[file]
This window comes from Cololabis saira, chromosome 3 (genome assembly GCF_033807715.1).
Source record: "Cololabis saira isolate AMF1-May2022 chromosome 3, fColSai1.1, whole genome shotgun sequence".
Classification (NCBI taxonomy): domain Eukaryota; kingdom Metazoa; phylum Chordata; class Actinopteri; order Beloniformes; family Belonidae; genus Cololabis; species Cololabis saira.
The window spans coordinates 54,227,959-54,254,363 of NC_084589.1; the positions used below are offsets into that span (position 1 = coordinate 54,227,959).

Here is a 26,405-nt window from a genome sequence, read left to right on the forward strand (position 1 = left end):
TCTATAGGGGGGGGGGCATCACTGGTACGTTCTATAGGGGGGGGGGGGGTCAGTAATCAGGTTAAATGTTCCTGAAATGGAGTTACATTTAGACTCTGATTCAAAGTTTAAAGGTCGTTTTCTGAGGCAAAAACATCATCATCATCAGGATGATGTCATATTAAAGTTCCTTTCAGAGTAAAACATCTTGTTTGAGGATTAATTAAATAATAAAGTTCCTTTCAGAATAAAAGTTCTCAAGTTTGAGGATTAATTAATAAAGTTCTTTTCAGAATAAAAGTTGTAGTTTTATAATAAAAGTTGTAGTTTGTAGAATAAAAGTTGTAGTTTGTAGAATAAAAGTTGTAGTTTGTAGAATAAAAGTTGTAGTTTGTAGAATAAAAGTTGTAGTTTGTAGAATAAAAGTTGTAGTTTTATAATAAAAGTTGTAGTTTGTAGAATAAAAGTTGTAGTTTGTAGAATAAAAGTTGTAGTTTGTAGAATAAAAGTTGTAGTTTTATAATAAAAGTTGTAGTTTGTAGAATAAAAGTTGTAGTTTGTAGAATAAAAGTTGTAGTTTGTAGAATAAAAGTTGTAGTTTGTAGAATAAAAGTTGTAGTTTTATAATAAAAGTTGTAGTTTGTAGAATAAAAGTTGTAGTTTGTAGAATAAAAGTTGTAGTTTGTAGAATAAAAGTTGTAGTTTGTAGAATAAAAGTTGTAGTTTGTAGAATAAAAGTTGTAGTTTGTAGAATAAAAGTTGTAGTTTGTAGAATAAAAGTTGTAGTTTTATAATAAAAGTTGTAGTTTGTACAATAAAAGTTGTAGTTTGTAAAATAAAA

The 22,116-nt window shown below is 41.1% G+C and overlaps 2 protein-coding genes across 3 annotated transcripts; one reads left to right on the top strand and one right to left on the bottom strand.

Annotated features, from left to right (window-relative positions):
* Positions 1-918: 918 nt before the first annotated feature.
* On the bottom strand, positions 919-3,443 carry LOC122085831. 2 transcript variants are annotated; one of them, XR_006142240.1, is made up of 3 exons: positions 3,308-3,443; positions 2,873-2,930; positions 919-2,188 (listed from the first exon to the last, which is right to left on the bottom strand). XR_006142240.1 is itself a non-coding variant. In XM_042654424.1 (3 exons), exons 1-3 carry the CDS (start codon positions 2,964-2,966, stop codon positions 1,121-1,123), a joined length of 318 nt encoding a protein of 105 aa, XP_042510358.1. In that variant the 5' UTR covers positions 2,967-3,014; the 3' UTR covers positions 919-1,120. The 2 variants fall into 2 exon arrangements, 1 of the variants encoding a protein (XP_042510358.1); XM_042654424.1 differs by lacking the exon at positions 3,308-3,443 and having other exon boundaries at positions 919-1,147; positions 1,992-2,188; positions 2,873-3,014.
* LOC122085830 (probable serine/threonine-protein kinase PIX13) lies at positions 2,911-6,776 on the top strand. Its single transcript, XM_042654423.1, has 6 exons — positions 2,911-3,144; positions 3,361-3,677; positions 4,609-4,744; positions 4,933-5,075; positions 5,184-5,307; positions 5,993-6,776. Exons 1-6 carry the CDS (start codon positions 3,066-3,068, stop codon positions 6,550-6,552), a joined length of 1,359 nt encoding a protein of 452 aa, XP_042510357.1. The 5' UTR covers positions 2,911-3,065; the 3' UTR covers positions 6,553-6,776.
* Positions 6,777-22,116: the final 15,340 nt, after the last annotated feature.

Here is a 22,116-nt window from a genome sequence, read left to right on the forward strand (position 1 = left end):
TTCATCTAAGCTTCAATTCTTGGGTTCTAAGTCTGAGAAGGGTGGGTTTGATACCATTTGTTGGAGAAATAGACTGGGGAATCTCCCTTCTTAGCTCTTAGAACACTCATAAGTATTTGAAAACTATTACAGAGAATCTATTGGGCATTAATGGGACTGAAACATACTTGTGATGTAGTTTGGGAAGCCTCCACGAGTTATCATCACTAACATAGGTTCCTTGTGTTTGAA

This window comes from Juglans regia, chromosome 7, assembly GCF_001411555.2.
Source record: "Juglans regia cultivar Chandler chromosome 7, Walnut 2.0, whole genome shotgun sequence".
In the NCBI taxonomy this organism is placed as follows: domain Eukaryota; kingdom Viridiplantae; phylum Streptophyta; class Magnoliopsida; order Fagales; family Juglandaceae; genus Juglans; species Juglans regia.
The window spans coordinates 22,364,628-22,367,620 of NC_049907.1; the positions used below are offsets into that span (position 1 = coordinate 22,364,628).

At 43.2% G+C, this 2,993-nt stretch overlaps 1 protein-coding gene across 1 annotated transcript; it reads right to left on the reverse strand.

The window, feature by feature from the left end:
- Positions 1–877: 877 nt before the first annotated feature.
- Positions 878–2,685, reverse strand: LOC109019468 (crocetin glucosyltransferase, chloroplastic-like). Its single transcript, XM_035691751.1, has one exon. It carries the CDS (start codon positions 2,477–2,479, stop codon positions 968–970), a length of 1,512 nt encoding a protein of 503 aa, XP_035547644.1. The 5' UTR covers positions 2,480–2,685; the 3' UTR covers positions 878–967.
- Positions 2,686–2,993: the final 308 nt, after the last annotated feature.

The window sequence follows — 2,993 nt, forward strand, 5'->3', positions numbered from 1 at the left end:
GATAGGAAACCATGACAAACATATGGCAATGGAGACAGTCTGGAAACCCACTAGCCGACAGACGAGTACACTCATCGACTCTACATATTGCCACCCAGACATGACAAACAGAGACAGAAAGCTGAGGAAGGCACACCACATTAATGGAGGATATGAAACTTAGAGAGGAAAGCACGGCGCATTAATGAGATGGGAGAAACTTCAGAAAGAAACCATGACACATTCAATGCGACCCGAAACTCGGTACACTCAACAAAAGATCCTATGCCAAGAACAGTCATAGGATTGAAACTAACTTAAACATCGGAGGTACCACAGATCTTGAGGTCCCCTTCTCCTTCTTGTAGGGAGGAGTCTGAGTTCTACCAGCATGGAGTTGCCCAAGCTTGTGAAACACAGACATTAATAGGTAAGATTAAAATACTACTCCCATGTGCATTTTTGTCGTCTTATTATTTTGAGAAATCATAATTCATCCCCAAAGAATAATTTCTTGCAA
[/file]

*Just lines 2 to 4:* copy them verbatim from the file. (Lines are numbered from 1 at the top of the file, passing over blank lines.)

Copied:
Source record: "Cololabis saira isolate AMF1-May2022 chromosome 3, fColSai1.1, whole genome shotgun sequence".
Classification (NCBI taxonomy): domain Eukaryota; kingdom Metazoa; phylum Chordata; class Actinopteri; order Beloniformes; family Belonidae; genus Cololabis; species Cololabis saira.
The window spans coordinates 54,227,959-54,254,363 of NC_084589.1; the positions used below are offsets into that span (position 1 = coordinate 54,227,959).